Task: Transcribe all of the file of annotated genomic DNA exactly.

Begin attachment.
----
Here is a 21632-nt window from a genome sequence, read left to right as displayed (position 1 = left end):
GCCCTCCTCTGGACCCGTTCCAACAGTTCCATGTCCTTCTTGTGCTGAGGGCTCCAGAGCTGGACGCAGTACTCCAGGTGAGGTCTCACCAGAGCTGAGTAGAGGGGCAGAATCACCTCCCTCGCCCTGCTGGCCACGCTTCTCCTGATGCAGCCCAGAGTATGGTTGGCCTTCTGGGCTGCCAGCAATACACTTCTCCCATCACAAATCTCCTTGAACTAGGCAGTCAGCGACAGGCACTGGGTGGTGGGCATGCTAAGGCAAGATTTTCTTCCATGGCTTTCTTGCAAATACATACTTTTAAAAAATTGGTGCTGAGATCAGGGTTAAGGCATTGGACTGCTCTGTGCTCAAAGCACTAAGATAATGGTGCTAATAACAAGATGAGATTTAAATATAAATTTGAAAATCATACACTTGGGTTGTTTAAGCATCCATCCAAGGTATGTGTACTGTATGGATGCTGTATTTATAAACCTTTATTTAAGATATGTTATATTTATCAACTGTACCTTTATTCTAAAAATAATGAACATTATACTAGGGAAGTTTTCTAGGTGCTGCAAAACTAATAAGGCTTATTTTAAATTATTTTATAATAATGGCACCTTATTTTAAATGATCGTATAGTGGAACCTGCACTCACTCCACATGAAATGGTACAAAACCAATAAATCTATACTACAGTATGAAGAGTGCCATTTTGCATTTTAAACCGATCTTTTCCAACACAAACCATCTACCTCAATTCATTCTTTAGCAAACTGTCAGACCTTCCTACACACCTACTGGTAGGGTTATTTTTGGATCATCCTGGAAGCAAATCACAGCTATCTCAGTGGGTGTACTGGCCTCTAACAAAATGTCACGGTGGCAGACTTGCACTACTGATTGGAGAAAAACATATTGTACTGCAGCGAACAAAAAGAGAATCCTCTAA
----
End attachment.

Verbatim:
Here is a 21632-nt window from a genome sequence, read left to right as displayed (position 1 = left end):
GCCCTCCTCTGGACCCGTTCCAACAGTTCCATGTCCTTCTTGTGCTGAGGGCTCCAGAGCTGGACGCAGTACTCCAGGTGAGGTCTCACCAGAGCTGAGTAGAGGGGCAGAATCACCTCCCTCGCCCTGCTGGCCACGCTTCTCCTGATGCAGCCCAGAGTATGGTTGGCCTTCTGGGCTGCCAGCAATACACTTCTCCCATCACAAATCTCCTTGAACTAGGCAGTCAGCGACAGGCACTGGGTGGTGGGCATGCTAAGGCAAGATTTTCTTCCATGGCTTTCTTGCAAATACATACTTTTAAAAAATTGGTGCTGAGATCAGGGTTAAGGCATTGGACTGCTCTGTGCTCAAAGCACTAAGATAATGGTGCTAATAACAAGATGAGATTTAAATATAAATTTGAAAATCATACACTTGGGTTGTTTAAGCATCCATCCAAGGTATGTGTACTGTATGGATGCTGTATTTATAAACCTTTATTTAAGATATGTTATATTTATCAACTGTACCTTTATTCTAAAAATAATGAACATTATACTAGGGAAGTTTTCTAGGTGCTGCAAAACTAATAAGGCTTATTTTAAATTATTTTATAATAATGGCACCTTATTTTAAATGATCGTATAGTGGAACCTGCACTCACTCCACATGAAATGGTACAAAACCAATAAATCTATACTACAGTATGAAGAGTGCCATTTTGCATTTTAAACCGATCTTTTCCAACACAAACCATCTACCTCAATTCATTCTTTAGCAAACTGTCAGACCTTCCTACACACCTACTGGTAGGGTTATTTTTGGATCATCCTGGAAGCAAATCACAGCTATCTCAGTGGGTGTACTGGCCTCTAACAAAATGTCACGGTGGCAGACTTGCACTACTGATTGGAGAAAAACATATTGTACTGCAGCGAACAAAAAGAGAATCCTCTAA